These scripts enable navigation. It requires javascript be enabled in your browser. Human Space Flight WebHuman Space Flight WebHuman Space Flight WebHuman Space Flight WebHuman Space Flight WebHuman Space Flight WebHuman Space Flight WebHuman Space Flight WebHuman Space Flight Web
Skip navigation to content.
Human Space Flight WebReturn to Human Space Flight home page
Human Space Flight Web
Human Space Flight Web

NEEMO: | Home | Facilities | Teams | History | Journals | EVAs
Behind the ScenesBehind the ScenesTrainingNEEMOBehind the ScenesTrainingNEEMOTrainingNeutral Buoyancy Lab
IMAGE: NEEMO 7  Mission Commander Robert Thirsk

NEEMO 7 Mission Commander Robert Thirsk (at right) and Mission Specialist Mike Barratt.

*NEEMO 7 Journals
*Aquanaut Profile: Robert Thirsk

NEEMO 7 Journals

NEEMO 7, Robert Thirsk
Day 5, Friday, October 15, 2004

It is difficult to single out just one event to highlight in my daily journal. Each day I do many things aboard Aquarius that I have not previously experienced in my professional career. Today was no exception. I could write about our Waterlab construction project or I could write about the medical science that we have been performing inside the habitat.

But instead I will write about a visitor to Aquarius. Our visitor's name is "Inuktun" and it is a VGTV or 'Variable Geometry Tracked Vehicle.' In other words, it is a small robot. Inuktun looks a bit like Star Wars' R2D2 but with its own treaded track and a capability to change shape to facilitate movement around obstacles. Inuktun has many uses including surveillance and pipeline inspections. It also helped in the search and recovery efforts at the World Trade Center site following the 11 September attack. And Inuktun is waterproof which means that it can work on the ocean floor. The Inuktun system was 'potted' down to Aquarius early today. The entire system consists of the robot as well as a control unit, laptop computer and long umbilical.

In mid-afternoon, Whitney Howell, an engineer with American Standard Robotics, dove down to Aquarius to brief us on the operation of the robot. To avoid the perils of decompression sickness (a.k.a. "the bends"), Whitney could stay only one hour aboard Aquarius. In that time she needed to power up and check out the robot, and then train us on its operation.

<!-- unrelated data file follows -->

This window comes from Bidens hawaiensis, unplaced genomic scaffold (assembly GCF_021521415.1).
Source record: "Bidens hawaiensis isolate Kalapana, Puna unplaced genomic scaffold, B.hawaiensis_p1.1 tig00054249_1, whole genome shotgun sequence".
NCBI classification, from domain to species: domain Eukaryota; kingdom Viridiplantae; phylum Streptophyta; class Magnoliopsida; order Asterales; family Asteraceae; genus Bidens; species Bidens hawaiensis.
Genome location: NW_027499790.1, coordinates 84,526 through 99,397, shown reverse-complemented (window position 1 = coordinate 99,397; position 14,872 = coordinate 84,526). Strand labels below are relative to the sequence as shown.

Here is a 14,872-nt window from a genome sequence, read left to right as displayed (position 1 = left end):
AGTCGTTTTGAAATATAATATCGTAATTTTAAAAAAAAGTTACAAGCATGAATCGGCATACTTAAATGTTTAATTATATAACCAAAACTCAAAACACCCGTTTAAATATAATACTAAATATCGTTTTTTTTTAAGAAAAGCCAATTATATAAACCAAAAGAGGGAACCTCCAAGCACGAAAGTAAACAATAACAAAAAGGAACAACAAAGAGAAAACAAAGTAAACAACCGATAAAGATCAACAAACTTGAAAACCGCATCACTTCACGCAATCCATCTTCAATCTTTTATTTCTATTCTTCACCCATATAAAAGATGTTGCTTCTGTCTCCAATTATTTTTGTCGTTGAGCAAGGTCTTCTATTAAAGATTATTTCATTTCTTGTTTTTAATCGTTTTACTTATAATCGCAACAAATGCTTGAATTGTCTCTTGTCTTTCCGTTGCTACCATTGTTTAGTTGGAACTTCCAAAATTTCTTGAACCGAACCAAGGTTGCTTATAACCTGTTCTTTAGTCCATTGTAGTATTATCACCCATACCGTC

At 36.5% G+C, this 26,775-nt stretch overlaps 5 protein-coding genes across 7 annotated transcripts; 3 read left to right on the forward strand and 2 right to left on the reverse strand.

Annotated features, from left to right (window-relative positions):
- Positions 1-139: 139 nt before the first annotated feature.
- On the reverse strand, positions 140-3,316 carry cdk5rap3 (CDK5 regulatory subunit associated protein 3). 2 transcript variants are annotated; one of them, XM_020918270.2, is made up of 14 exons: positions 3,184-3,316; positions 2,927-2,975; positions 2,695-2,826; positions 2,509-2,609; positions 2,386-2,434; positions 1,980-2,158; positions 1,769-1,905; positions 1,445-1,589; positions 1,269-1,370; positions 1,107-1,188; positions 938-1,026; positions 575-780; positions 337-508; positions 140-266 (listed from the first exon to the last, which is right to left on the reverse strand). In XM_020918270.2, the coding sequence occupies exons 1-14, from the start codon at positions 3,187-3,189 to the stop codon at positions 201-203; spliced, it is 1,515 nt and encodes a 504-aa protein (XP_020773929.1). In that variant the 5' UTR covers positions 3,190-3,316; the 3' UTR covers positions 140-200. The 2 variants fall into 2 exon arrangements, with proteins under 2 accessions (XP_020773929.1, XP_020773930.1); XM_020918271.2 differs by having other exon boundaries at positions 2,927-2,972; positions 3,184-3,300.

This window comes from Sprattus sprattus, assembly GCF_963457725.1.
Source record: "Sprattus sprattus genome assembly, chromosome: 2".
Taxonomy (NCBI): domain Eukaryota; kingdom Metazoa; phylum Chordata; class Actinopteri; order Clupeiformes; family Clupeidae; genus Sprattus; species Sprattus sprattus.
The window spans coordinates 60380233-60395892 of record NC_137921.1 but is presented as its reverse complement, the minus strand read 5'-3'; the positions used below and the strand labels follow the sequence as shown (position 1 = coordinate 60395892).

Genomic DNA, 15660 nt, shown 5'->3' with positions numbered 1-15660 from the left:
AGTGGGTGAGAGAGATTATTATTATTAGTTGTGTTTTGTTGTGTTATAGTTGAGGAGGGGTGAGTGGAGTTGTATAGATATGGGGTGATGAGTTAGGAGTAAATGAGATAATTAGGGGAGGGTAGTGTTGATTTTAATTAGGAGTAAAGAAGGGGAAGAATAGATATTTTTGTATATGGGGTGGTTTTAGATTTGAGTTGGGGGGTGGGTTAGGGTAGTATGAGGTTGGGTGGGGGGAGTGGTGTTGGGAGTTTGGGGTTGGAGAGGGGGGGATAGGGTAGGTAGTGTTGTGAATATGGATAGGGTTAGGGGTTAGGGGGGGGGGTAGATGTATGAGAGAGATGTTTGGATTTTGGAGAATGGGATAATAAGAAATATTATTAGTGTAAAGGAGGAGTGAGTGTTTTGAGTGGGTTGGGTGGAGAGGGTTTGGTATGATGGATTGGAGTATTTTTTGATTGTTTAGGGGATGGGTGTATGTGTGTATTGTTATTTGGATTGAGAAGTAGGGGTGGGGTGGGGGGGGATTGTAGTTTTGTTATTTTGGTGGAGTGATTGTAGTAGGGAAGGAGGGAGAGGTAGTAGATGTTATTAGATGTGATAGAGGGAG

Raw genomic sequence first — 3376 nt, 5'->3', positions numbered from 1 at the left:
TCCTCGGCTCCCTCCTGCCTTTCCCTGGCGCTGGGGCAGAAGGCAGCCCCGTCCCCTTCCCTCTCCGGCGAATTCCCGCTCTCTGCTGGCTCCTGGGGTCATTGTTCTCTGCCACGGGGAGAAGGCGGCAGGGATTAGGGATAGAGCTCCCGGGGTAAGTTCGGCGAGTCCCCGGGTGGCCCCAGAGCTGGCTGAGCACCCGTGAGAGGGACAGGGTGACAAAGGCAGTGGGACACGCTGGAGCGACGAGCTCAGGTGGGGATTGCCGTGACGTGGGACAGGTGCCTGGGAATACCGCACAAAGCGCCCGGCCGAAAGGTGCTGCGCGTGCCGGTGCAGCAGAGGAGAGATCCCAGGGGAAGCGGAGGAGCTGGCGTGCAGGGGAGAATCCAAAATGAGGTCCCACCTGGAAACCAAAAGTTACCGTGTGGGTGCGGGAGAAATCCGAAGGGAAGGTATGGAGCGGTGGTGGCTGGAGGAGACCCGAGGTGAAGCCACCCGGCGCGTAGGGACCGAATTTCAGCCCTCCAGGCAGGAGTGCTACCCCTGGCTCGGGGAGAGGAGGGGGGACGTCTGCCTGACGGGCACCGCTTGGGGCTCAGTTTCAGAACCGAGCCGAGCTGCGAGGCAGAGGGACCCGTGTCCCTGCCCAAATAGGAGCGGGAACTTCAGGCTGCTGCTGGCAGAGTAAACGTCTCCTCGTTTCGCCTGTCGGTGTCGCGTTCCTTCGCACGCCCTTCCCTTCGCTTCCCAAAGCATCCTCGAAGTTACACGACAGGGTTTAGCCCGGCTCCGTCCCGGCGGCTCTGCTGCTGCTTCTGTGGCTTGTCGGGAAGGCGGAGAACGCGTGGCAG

Prior to Whitney's arrival, we had connected up the rover system to Aquarius' power and data lines. Once onboard, Whitney activated the system. The power LED lit up as expected but so did every other LED on the control panel. In fact, they were all madly flashing like a 1970s discotheque! Houston, we had a problem!

Robotic rover operations were threatened, and we only had minutes left to debug this problem before Whitney had to leave for the surface. James Talacek, our NURC crewmate, quickly noted that the push buttons on the rover control panel were of the flush memory type. Each control button was a small, pressure-sensitive, sealed button (similar to keypads on some camcorders or calculators). The increased ambient pressure in Aquarius (two-and-a-half times that on the surface) had flattened several of the control buttons so that they were sending a continuous 'close' status to the robot electronics. The robot was confused and indicated so with its flashing control lights.

"Craig!" we yelled. "Bring a suture and come here quick!" When Dr. Craig, our crewmate and skilled surgeon, arrived on the scene, we had him puncture tiny holes in the overlying membrane of the compressed buttons with a needle to allow in ambient air and return them to their nominal 'open' state. That did the trick! We power-cycled the control box and were back in business. Whitney gave us a crash course on operating the Inuktun rover and then returned to the surface.

Since Inuktun is Canadian technology, the NEEMO 7 team allowed me to control the rover first. I sent Inuktun out to explore the sandpatch and reef around Aquarius. What a thrill!

Inuktun also reminds me of the two NASA/JPL robots currently exploring the Martian surface. Spirit and Opportunity have captured the attention of international scientists and the worldwide public with their startling images of the Martian landscape and evidence that water may have once existed there. Undersea robots are doing the same to explore the ocean floor and expand our understanding of the undersea frontier.

Both robots and humans have roles to play in the exploration and development of space and the undersea world. I like to think that the capabilities of robots and humans complement each other in space and other frontiers. For instance, robots can reliably perform repetitive, programmed duties in extreme environments. Human explorers, on the other hand, are adept at using ingenuity to solve unexpected problems. I was quite proud that, working together, the NEEMO 7 crew diagnosed the problem with Inuktun's confused control panel this afternoon and quickly implemented a solution that rescued the robot's mission.

Inuktun is still with us. If we can find time in our schedule tomorrow, we will get one more chance to practice our robotic skills. My top priority now, however, is to get to bed. We must rise at 5 AM to prepare for a pre-sunrise scuba dive into the reef ... one more new experience for me.

Curator: Kim Dismukes | Responsible NASA Official: John Ira Petty | Updated: 10/23/2004
Web Accessibility and Policy Notices